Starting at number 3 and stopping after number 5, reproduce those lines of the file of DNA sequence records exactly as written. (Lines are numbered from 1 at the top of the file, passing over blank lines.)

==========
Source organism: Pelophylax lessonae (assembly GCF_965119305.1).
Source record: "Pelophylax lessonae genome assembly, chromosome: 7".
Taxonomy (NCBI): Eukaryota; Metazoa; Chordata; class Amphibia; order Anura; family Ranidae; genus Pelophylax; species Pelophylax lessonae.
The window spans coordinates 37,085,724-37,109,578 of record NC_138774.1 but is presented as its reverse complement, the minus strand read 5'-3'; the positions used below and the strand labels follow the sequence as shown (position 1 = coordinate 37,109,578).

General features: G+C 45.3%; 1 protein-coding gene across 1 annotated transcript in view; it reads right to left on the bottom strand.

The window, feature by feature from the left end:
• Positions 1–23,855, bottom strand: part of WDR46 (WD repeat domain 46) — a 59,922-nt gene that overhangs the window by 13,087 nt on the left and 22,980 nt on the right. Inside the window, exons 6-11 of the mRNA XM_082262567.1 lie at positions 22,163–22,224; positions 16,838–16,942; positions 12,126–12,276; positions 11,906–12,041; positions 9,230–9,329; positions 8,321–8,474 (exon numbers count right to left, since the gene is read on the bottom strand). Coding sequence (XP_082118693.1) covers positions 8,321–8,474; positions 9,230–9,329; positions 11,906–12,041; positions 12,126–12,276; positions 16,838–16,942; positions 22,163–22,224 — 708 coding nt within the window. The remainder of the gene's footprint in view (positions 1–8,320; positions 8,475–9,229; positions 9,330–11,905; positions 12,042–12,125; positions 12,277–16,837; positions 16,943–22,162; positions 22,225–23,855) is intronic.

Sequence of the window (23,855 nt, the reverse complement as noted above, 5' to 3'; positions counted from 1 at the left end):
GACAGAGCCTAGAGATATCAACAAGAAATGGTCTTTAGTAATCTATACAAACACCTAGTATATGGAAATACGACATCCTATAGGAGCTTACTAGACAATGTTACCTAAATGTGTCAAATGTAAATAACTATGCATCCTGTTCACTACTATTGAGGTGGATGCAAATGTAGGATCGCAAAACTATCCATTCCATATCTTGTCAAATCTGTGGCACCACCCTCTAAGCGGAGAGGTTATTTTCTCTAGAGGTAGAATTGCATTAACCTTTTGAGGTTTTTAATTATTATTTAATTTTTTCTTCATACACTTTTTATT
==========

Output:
Taxonomy (NCBI): Eukaryota; Metazoa; Chordata; class Amphibia; order Anura; family Ranidae; genus Pelophylax; species Pelophylax lessonae.
The window spans coordinates 37,085,724-37,109,578 of record NC_138774.1 but is presented as its reverse complement, the minus strand read 5'-3'; the positions used below and the strand labels follow the sequence as shown (position 1 = coordinate 37,109,578).

General features: G+C 45.3%; 1 protein-coding gene across 1 annotated transcript in view; it reads right to left on the bottom strand.